Faustus acts as if he believes he has complete power and is completely free. But Mephistophilis' condition indicates that no person who deals with the devil is free. Even Mephistophilis is bound over to the devil, and as soon as Faustus enters into a contract he will no longer be free either.

At first, Faustus retains part of his old nobility as he begins to question Mephistophilis about Lucifer. Faustus is now intent upon gaining more knowledge; he wants to know something about the character of Lucifer. Mephistophilis reveals that Lucifer had once been a favorite angel until his fall. The story of Lucifer re-establishes the imagery of a fall which had first been referred to in the classical fall of Icarus.

Lucifer fell because of "aspiring pride and insolence." This image may be applied to the fall of Faustus because in his pride he is trying to discover more than is allowed to humans.

Faustus' next question involves the nature of hell and the nature of damnation. The reader should remember that at the time of this play, the Anglican church had been separated from the Roman Catholic church for only a short time. This passage emphasizes the newly established view of hell as advocated by the Anglican church. Rather than being an established or definite physical place, hell is seen as a state or condition. Any place that is deprived of the presence of God is hell.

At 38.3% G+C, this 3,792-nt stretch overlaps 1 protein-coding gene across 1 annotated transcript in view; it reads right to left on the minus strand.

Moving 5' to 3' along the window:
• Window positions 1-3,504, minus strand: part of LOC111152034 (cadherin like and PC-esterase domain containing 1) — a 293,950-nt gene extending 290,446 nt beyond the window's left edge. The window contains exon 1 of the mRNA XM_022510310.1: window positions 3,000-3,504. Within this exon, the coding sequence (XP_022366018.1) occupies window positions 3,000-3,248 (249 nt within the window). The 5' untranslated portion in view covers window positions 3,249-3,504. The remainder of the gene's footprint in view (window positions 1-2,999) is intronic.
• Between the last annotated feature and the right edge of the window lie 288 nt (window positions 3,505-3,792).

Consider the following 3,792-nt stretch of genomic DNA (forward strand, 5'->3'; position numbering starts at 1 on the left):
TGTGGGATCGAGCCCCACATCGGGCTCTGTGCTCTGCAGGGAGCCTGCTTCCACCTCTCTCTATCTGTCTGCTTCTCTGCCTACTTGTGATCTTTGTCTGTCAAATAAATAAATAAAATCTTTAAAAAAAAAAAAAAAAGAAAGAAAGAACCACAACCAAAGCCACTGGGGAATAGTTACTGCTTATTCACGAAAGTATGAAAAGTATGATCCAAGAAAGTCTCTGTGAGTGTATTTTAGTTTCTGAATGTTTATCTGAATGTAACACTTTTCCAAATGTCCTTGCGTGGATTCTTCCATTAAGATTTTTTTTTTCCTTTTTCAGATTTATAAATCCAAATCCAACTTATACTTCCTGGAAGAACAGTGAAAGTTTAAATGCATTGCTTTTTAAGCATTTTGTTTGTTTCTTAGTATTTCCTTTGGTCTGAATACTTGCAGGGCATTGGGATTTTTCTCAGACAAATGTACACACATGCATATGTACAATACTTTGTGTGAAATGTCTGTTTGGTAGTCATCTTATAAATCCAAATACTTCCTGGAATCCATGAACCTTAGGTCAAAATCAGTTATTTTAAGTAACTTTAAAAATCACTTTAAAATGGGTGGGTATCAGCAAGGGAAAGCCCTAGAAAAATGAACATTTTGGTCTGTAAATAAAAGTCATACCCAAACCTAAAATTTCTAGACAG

Why this is hell, nor am I out of it.
Think'st thou that I who saw the face of God,
And tasted the eternal joys of heaven,
Am not tormented with ten thousand hells,
In being deprived of everlasting bliss?

Thus, the greatest punishment a person can endure is not a physical torment but, more directly, exclusion from the presence of God.

It is highly ironic that Mephistophilis, in remembering the bliss of heaven, suddenly tells Faustus to "leave these frivolous demands, which strike a terror to my fainting soul." Even with this definite warning from an authority of hell, Faustus does not modify his intent to carry out his plans. Instead, Faustus scolds Mephistophilis for not being resolute. Later these roles will be reversed and Mephistophilis will have to urge Faustus to be more resolute.

Faustus sends Mephistophilis back to Lucifer, naming the demands in exchange for his soul. The terms are rather broad in intent but later Faustus makes little use of the powers he now demands. After Mephistophilis leaves, Faustus revels in his sense of omnipotence. He becomes completely absorbed in dreams of what he will do with his newly gained power. Unfortunately for Faustus, he never achieves the things he is now dreaming of even though he has the potential. Instead, he will do no more than play insignificant and paltry tricks. Part of his tragedy is that he received this power but failed to utilize it in any significant manner.

In the Renaissance view, humans lived in an ordered universe which was governed by principles of law. Even Mephistophilis recognizes that the universe is governed by law, but Faustus is working under the mistaken belief that he has been able to abrogate divine law by his conjuration.